Tulane Football Players Stand Against Violence Towards Women

My first week at Tulane University, every single freshman was required to attend a lecture called “Drunk Sex or Date Rape.” While it was a valiant effort to educate students about the dangers of date rape, everyone left even more unclear on the issues than when the lecture started. We weren’t the only school to hear this talk– Brett Sokolow gave the same convoluted message at schools like Harvard, Yale, and Dartmouth (oddly enough, he was hired by the majority of the 68 schools that are now being investigated for violating the federal gender equity law Title IX). Schools that teach you about the subtle differences between date rape and drunk sex (i.e. the ones under investigation), are the schools that should be teaching students about the importance of consent. The dialogue needs to change, and it needs to involve everyone, not just young women.
This lecture wasn’t enough, and it wasn’t the way to usher 18 year old students into a city that encourages blackout drinking and constant partying. I love New Orleans, but when you’re living in a city where there’s barely a drinking age, it’s easy to see how a fun night at The Boot can turn into a hookup, that can turn into a situation that you regret immediately. It’s terrifying, but the hook up culture has somehow evolved, creating that gray area between date rape and drunk sex that leads to years of therapy.
At Tulane especially, there’s a huge fear of outsiders. With constant crime happening in the surrounding areas, it’s easy to see rapists as people who troll the university, looking for their chance. It’s even easier to place blame on the girls that it happens to — “Well, I would never walk around alone at night. I would never wear a dress like.”
It’s easy to place blame because it makes you feel safer. If you wouldn’t do what that girl did (even if all she did was go out at night), that means the rape couldn’t happen to you– but you’re wrong, and by placing blame on these girls who are just like you, we’re not protecting ourselves at all. We should be spending that wasted time and energy educating everyone, men and women alike, on what date rape is. On how consent is a necessity each and every single time. On how having agency, and knowing what you want, is the most important part of any sexual interaction, no matter how much you’ve been drinking. Once we step foot on campus, we’re away from home for four years, which means that we need to watch out for each other. We need to learn how to protect ourselves and others, instead of playing the blame game, where everyone gets hurt.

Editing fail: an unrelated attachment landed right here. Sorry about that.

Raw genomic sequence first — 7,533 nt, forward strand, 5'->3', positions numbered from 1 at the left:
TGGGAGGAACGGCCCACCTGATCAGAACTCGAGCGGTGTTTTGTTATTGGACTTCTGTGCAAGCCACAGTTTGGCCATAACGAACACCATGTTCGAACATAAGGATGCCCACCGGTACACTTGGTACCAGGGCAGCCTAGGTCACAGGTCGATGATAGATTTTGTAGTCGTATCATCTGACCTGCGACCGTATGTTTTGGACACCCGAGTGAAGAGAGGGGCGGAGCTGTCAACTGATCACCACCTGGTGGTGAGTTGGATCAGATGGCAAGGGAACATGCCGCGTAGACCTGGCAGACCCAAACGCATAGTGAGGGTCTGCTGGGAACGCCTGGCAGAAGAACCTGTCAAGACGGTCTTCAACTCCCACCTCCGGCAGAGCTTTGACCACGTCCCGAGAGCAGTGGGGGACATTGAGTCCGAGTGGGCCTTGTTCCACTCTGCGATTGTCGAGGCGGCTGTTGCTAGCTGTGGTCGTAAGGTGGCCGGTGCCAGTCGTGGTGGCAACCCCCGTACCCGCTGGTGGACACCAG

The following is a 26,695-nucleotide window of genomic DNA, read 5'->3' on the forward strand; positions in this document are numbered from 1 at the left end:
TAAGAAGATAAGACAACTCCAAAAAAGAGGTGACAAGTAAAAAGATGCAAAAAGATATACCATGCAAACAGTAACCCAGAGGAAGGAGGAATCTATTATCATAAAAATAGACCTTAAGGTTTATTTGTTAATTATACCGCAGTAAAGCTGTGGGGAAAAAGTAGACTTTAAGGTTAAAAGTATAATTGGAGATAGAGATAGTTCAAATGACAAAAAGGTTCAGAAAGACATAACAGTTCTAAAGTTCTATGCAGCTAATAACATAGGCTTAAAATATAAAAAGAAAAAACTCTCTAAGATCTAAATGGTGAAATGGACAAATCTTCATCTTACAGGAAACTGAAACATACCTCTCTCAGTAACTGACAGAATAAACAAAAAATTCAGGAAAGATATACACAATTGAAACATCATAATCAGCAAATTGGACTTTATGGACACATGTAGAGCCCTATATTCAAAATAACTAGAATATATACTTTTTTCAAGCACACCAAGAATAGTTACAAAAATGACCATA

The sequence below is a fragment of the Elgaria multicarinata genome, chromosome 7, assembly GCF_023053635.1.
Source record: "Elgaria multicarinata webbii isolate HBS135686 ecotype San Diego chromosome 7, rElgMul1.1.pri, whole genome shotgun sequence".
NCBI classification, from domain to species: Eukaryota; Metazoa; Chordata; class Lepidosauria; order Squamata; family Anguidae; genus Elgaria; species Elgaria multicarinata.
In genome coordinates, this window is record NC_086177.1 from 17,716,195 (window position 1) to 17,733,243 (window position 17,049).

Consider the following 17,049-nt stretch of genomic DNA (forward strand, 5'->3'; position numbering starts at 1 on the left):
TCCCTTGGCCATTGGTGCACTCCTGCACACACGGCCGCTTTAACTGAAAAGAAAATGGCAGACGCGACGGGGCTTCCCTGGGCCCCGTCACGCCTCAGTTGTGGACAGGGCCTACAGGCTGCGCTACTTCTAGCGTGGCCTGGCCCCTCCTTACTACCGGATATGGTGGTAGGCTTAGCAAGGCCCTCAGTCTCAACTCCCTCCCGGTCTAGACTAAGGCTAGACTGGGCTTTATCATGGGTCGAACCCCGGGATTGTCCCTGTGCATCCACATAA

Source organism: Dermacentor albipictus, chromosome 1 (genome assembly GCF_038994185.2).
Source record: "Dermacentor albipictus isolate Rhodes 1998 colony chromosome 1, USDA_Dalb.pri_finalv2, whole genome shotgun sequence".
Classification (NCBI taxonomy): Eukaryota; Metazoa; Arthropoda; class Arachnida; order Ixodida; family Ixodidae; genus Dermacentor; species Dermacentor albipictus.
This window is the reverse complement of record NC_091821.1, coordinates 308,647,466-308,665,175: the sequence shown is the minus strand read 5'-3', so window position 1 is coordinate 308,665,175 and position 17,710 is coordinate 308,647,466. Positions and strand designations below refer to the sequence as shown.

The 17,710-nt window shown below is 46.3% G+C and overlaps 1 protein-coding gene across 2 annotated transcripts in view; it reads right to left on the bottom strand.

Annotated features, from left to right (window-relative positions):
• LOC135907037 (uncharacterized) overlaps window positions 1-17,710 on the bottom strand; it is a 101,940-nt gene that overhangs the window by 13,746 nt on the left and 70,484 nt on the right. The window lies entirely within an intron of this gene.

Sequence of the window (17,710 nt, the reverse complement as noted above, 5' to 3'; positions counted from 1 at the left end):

I’m tired of living in a world of 50 Shades of Greywhere women are expected to be sexual beings only when they’re coerced. We need to own up to our own desires, without embarrassment, without the need to rely on illicit substances– and men need to start thinking that not only is consent sexy, it’s necessary. It’s everything.
Luckily, there’s now a dialogue when it comes to rape culture. Finally, we’re realizing that this isn’t a female problem, it’s an everyone problem, and the only way to change it is to make ourselves aware. Instead of thinking about the gray areas between drunk sex and date rape, we need to be talking more about consent, about alcohol consumption on campuses, and the importance of women developing agency. Sex shouldn’t be something that “just happens,” because you’re afraid that it’s slutty unless you’ve consumed a huge amount of alcohol. It needs to be a part of the everyday dialogue on campus. It can’t be a dirty little secret that happens in dorm rooms, because at the end of the day, the hook up culture combined with vast amounts of alcohol we’re consuming is leaving all of us unsafe. Women have been aware of the problem forever, because it’s been seen as a “women’s issue.” It’s not. This Tulane video is an incredible way to combat the belief that women need to protect themselves at all times. Women and men need to work together to create a campus culture that encourages consent, dialogue, awareness, and agency.
[youtube https://www.youtube.com/watch?v=PiegMGO4dco&w=560&h=315]
Follow Margaret here.

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